Not withstanding the mind numbing and stressful impact of what has happened to the Notre Dame Cathedral; the following is an interesting discourse on whether to repair or preserve, post the 2019 destructive fire of the Notre Dame Cathedral.

    Should Notre Dame cathedral be repaired or preserved in its damaged state?


    Kind regards

    • Many people will have many diferent ideas of what should and shouldn’t be done time will tell. Personally I would love to see it restored to its former glory.

      • jean pierre (pete) guaron says:

        Many people have “opinions”, Dallas. But “opinions” are incapable of being EITHER “right” OR “wrong” – they just coincide or differ. And when they differ, they never achieve anything except friction and enmity.
        I am more concerned about the cathedral. Every time those images of the flames and the wreckage float back into my mind, I start crying, all over again.
        The article Sean has referred us to says everything I could add, everything I could wish to read or hear. Particularly this section of it:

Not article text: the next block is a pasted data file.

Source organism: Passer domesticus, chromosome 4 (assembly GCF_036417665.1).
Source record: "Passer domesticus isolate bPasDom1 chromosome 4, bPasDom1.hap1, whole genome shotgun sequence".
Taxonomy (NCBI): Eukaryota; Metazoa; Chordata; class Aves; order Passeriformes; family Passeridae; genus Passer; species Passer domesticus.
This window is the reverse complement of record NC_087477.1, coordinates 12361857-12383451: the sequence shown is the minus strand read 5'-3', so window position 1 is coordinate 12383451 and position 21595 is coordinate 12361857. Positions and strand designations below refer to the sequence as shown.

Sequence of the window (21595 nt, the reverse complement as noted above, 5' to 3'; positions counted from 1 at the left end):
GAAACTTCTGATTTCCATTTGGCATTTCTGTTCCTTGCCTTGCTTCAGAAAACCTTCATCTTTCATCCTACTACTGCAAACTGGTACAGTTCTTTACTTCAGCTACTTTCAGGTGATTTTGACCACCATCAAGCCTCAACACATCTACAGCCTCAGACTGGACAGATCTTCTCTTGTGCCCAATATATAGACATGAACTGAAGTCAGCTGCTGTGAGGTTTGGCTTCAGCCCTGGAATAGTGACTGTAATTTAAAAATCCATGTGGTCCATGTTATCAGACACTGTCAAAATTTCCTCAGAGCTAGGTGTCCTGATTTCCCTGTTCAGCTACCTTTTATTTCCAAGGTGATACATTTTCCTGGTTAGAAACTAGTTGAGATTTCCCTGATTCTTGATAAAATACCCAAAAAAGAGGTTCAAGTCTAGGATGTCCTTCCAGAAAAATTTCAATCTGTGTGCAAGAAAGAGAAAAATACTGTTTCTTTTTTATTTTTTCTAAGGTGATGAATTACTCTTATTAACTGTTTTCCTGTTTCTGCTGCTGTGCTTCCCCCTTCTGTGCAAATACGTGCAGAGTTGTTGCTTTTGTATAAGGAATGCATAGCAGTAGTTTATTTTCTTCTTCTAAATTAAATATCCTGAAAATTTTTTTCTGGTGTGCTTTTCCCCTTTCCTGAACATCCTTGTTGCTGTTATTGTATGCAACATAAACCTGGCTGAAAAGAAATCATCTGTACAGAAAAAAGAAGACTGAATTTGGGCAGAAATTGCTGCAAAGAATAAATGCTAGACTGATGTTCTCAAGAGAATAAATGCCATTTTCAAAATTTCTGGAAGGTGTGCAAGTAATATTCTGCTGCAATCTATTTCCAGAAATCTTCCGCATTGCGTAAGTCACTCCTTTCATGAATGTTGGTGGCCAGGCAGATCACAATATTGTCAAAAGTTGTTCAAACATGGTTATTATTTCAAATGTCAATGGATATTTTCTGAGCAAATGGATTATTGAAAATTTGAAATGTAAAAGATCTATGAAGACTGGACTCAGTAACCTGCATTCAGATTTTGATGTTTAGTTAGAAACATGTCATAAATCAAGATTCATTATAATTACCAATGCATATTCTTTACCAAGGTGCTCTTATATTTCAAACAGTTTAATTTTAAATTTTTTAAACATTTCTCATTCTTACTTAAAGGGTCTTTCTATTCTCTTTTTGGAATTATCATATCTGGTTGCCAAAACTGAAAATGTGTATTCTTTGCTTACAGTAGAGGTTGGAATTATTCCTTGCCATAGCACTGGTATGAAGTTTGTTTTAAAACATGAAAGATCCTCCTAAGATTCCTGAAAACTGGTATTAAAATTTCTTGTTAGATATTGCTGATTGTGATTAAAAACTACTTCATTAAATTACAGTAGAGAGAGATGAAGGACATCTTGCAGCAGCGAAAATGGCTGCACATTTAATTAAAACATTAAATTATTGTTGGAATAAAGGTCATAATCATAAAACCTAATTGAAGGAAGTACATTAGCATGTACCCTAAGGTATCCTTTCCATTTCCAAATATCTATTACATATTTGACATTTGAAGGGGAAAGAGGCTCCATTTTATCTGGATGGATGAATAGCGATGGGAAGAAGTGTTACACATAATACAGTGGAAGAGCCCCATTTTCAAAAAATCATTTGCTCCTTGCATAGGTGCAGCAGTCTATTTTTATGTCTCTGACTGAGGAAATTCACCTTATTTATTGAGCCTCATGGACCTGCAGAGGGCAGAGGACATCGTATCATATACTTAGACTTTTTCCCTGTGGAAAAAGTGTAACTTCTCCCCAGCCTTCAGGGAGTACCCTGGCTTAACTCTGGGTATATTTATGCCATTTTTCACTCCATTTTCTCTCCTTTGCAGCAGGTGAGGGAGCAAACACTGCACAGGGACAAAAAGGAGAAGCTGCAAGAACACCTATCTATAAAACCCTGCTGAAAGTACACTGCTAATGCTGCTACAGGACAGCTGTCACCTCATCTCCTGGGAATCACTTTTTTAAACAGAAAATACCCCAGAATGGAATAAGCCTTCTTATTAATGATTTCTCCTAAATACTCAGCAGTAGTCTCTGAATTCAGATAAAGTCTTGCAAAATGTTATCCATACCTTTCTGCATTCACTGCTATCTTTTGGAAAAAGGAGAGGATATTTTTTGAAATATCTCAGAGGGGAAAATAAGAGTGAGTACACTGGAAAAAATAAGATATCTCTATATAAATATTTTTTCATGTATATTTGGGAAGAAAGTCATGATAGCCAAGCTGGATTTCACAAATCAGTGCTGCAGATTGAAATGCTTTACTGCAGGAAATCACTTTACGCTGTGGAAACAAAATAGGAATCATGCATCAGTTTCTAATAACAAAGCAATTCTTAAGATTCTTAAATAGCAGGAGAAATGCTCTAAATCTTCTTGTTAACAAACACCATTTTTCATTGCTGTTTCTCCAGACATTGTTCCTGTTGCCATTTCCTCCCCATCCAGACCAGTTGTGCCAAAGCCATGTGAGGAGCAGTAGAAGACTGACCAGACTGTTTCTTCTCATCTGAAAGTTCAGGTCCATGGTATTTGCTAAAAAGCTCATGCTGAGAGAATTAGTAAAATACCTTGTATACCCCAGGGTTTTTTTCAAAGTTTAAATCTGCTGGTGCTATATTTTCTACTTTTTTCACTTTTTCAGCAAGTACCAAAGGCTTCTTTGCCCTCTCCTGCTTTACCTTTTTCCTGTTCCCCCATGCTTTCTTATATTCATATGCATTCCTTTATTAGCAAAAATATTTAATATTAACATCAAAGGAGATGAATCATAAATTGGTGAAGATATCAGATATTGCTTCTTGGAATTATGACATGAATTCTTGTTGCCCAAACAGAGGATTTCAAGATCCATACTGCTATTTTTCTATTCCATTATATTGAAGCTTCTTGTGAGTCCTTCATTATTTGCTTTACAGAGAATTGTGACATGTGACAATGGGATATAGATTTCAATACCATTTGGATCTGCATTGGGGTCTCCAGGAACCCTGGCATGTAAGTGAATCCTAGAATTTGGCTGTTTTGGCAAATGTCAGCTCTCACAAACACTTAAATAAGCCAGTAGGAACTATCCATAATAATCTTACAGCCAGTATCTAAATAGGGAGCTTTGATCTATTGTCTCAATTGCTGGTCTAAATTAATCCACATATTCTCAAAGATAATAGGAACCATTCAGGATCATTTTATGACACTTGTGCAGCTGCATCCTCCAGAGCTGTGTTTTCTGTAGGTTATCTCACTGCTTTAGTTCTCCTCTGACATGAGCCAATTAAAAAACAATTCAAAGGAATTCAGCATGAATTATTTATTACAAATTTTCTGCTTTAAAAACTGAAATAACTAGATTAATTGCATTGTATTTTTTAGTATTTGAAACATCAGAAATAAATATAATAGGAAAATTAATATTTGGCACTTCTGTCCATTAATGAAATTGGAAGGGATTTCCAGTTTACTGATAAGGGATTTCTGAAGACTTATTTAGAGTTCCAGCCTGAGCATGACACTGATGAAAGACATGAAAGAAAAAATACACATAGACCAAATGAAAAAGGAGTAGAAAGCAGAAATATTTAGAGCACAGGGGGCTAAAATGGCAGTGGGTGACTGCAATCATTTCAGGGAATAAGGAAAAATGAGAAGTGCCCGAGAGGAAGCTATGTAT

Restore or preserve?
        Conservation philosophy provides different answers to this depending on where we look.
        The great French architect and architectural theorist, Eugene Emmanuelle Viollet-le-duc, the man most responsible for Notre Dame as we know it, would almost certainly say we should restore and rebuild.
        Viollet led a controversial restoration in the 1840s, ’50s and ’60s. He repaired and re-establish the building as a more coherent Gothic statement.
        As part of that project Viollet also changed the form of the famous flying buttresses along the nave. Most controversially perhaps he removed 13th century work in order to present an elevation more like what the original may have looked like.
        Rather than protect the historic fabric that was there, he chose to remake what was probably there at the very beginning.